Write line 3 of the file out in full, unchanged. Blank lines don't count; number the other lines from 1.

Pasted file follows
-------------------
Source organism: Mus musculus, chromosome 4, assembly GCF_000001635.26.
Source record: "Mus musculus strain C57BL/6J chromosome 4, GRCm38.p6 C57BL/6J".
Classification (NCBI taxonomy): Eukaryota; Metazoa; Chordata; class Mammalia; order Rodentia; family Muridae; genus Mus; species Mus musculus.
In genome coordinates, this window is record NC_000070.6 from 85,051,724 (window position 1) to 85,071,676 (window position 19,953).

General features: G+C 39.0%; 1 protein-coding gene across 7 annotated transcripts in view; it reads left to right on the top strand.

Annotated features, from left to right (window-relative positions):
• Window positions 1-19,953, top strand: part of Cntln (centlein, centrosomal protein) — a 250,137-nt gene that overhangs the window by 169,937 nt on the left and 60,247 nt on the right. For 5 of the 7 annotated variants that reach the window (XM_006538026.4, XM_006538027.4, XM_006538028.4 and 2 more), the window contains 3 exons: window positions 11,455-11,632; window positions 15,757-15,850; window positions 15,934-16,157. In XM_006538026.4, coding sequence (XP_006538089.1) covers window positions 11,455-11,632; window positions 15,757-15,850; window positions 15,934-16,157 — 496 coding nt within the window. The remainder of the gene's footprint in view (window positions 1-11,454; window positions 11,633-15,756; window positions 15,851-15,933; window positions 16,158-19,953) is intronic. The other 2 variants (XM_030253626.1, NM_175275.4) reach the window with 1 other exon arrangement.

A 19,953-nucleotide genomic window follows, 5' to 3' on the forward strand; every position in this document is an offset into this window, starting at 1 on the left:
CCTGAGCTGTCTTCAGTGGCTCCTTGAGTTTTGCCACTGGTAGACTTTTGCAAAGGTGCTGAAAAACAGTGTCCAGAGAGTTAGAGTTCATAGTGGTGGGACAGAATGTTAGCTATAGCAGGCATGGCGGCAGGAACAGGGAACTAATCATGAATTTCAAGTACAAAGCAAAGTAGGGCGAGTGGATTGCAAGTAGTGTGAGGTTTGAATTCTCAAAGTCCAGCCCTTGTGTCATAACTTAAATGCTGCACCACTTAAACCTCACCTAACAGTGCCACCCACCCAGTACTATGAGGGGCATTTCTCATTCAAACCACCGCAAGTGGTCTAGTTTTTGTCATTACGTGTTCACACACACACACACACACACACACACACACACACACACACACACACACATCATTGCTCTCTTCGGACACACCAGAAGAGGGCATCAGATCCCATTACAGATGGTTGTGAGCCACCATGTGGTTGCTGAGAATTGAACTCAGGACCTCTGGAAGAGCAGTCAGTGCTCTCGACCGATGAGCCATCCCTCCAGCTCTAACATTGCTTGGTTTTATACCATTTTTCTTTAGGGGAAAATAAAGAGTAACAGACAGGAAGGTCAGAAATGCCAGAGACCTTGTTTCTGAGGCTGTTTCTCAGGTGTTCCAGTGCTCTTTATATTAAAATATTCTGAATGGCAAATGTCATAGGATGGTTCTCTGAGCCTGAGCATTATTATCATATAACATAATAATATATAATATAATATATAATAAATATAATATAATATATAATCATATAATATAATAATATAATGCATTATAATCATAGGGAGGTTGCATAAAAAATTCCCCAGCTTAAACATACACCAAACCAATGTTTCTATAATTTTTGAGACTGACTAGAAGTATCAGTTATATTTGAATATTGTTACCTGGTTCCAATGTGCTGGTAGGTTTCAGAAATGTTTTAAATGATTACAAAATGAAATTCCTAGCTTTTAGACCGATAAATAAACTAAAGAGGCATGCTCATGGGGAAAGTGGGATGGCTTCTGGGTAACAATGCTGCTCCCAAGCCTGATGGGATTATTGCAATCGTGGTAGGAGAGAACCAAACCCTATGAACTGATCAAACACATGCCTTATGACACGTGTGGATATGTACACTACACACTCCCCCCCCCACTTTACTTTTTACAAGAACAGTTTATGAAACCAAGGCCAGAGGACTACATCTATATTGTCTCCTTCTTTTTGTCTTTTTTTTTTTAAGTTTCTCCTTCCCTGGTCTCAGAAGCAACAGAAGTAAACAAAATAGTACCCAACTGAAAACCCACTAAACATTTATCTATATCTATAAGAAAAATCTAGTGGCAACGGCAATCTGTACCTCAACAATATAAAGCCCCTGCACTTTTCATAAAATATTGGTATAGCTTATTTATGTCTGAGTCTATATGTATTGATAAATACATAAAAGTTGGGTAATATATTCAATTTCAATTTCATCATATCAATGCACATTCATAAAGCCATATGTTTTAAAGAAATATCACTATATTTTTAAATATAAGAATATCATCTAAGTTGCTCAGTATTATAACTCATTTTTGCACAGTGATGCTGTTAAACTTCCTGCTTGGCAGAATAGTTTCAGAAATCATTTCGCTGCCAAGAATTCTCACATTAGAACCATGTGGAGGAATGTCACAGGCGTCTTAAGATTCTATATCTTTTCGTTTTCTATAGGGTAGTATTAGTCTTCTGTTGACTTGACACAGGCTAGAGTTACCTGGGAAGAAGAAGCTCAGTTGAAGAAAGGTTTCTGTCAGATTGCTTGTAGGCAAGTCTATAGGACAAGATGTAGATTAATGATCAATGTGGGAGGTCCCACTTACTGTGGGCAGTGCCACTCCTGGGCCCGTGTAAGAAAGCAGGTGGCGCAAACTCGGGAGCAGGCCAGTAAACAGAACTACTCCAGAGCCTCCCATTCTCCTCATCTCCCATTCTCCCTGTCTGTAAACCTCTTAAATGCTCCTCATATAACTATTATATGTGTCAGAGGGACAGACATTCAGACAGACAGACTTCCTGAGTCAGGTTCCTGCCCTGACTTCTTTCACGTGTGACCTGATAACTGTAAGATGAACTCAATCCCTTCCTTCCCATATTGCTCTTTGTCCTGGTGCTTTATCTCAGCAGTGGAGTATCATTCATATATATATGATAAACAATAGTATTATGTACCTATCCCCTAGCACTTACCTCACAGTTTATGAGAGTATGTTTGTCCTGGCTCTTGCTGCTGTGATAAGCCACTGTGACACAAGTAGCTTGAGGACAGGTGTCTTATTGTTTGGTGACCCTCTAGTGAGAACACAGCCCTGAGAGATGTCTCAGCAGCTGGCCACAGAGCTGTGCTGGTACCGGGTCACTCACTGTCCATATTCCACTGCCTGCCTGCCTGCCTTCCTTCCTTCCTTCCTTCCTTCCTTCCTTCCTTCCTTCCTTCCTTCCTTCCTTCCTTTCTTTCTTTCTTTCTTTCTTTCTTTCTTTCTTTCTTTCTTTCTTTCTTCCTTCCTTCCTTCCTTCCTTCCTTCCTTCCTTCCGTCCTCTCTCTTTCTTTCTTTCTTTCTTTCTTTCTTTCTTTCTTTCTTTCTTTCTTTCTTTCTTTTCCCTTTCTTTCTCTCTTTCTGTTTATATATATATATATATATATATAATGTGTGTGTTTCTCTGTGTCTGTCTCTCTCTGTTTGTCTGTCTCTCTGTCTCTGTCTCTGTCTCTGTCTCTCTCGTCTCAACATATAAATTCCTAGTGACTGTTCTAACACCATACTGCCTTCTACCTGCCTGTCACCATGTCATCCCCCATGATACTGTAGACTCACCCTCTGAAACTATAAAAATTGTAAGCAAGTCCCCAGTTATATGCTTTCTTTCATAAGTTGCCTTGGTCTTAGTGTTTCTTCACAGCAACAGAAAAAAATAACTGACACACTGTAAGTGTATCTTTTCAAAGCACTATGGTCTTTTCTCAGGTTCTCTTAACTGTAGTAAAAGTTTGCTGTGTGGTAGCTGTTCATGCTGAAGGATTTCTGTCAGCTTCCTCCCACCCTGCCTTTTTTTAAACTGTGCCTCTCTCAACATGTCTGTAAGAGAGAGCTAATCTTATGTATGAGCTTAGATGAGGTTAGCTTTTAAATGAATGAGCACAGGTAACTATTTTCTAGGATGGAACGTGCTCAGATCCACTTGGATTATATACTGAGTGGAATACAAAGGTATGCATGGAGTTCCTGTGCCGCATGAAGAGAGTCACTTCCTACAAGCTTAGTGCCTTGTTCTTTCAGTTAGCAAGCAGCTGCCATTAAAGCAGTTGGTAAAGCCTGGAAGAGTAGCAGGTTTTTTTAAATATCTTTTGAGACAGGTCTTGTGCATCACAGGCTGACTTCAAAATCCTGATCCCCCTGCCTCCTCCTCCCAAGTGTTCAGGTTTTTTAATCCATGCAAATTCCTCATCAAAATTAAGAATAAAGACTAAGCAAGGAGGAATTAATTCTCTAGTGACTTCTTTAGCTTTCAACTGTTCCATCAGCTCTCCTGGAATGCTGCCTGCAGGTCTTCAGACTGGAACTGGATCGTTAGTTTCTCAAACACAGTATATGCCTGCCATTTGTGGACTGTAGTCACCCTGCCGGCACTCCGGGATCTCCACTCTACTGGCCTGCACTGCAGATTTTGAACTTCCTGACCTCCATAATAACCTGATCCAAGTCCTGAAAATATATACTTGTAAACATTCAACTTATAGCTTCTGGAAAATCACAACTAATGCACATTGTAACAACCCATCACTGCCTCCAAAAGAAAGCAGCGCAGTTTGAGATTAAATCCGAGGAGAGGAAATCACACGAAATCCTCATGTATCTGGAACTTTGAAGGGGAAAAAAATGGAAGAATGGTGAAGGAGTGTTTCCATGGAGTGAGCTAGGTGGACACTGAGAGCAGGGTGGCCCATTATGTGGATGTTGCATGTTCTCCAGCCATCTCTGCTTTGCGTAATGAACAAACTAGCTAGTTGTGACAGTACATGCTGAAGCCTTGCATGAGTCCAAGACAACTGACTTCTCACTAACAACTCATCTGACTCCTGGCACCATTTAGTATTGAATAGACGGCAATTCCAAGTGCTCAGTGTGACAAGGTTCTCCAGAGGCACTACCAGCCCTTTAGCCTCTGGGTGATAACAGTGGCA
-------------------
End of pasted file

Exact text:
Classification (NCBI taxonomy): Eukaryota; Metazoa; Chordata; class Mammalia; order Rodentia; family Muridae; genus Mus; species Mus musculus.